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At the height of the financial crisis in 2009, Janet Yellen told her colleagues things were so bad that people were literally breaking into piggy banks to get cash.
The Federal Reserve chair, who headed the central bank's San Francisco district at the time, tried to lighthen the mood a bit at an otherwise grim Federal Open Market Committee meeting in March.
"Another disturbing sign of how tough things are getting is that people appear to be breaking into their piggybanks to make ends meet—the Cash Product Office reports huge increases in the amount of coins being brought into our inventory," she said then to the laughter of her colleagues. "The December inventories of quarters and dollar coins were up more than 50 percent from 2007, and even pennies were up nearly 25 percent."
Yellen's remarks were part of a release Wednesday of transcripts from the 2009 FOMC meetings. The timing was critical as the U.S. economy was mired in recession and trying to find a way out of the financial crisis. March, however, marked a bottom for the stock market, which has rebounded more than 210 percent since then.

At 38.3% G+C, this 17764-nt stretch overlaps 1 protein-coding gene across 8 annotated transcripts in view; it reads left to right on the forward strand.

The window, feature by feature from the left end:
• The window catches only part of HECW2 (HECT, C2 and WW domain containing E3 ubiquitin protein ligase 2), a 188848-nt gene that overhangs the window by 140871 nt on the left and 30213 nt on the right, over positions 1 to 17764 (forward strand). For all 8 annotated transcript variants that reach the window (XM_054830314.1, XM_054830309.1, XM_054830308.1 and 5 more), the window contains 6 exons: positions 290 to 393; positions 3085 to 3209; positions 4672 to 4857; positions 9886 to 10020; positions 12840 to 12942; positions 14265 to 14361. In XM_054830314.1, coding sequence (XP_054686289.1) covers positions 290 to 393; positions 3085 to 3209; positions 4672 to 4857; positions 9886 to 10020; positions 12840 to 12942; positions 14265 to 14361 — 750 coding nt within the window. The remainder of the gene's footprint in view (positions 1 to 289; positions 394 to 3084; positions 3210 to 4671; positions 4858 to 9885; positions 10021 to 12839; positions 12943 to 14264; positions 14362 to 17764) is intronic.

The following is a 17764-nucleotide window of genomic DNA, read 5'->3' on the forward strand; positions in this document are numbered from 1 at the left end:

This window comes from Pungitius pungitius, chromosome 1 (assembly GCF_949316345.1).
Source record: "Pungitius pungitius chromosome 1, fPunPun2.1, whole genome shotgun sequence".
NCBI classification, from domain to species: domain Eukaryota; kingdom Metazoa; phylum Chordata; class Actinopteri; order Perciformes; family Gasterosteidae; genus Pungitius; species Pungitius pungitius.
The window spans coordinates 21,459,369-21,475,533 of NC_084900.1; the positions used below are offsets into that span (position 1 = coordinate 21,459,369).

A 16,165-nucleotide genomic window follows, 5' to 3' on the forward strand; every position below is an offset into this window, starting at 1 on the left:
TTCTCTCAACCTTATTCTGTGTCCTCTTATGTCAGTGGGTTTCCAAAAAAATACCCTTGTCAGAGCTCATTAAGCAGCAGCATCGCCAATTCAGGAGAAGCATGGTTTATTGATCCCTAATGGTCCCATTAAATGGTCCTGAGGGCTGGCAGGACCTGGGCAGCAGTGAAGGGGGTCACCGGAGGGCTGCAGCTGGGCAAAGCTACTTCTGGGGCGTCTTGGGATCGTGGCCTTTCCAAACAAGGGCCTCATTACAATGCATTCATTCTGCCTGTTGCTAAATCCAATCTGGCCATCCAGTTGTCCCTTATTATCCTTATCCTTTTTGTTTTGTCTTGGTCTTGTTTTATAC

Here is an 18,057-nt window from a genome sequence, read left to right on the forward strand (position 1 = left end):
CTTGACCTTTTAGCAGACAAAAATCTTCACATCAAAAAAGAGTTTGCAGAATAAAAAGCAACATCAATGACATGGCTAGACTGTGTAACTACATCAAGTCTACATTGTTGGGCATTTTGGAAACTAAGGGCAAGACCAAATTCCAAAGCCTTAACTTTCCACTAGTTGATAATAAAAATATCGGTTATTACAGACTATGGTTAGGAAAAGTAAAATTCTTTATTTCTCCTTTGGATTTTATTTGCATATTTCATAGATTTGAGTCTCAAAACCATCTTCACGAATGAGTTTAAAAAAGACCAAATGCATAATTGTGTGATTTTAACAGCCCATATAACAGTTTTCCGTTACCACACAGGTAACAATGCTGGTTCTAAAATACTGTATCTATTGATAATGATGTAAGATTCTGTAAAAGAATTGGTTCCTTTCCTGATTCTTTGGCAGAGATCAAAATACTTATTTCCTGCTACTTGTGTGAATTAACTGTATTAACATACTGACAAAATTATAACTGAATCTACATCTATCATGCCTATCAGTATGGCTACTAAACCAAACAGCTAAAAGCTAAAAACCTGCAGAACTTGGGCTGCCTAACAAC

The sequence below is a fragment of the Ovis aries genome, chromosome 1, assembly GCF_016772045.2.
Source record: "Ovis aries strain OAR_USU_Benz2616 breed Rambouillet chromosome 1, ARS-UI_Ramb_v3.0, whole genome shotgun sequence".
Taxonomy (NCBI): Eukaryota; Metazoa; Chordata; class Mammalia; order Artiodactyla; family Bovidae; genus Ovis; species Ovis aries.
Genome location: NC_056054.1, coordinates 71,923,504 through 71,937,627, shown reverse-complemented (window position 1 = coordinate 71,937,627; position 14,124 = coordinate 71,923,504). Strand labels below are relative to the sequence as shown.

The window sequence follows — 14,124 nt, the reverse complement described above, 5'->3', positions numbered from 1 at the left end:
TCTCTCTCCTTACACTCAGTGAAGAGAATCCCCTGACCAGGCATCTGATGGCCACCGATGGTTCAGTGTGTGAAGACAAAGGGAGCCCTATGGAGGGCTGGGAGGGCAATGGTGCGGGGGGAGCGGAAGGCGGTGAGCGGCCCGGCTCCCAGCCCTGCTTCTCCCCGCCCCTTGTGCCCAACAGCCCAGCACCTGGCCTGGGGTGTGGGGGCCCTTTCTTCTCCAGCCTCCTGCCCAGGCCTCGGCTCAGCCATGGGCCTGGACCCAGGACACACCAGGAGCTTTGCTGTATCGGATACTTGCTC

Despite her seemingly lighthearted remarks—she earlier joked about her 401(k) plan—Yellen painted a grim picture of what was ahead. Through the year, her downbeat look on the economy contrasted with that of some members who believed that the seeds of a recovery were in place.
Ultimately, the Fed's "Greenbook" projections for employment and gross domestic product would be wrong. The unemployment rate would peak at 10 percent in October but remain at 9 percent or above until September 2011. Gross domestic product declined 2.8 percent for 2009 and has not eclipsed 2.5 percent annualized since.
"Looking ahead, some more-optimistic forecasters have argued that we're likely to see a rapid V-shaped recovery similar to the ones that followed several past severe postwar recessions," she said. "But my fear is that we may not even get a modest U-shaped recovery, much less a V-shaped one."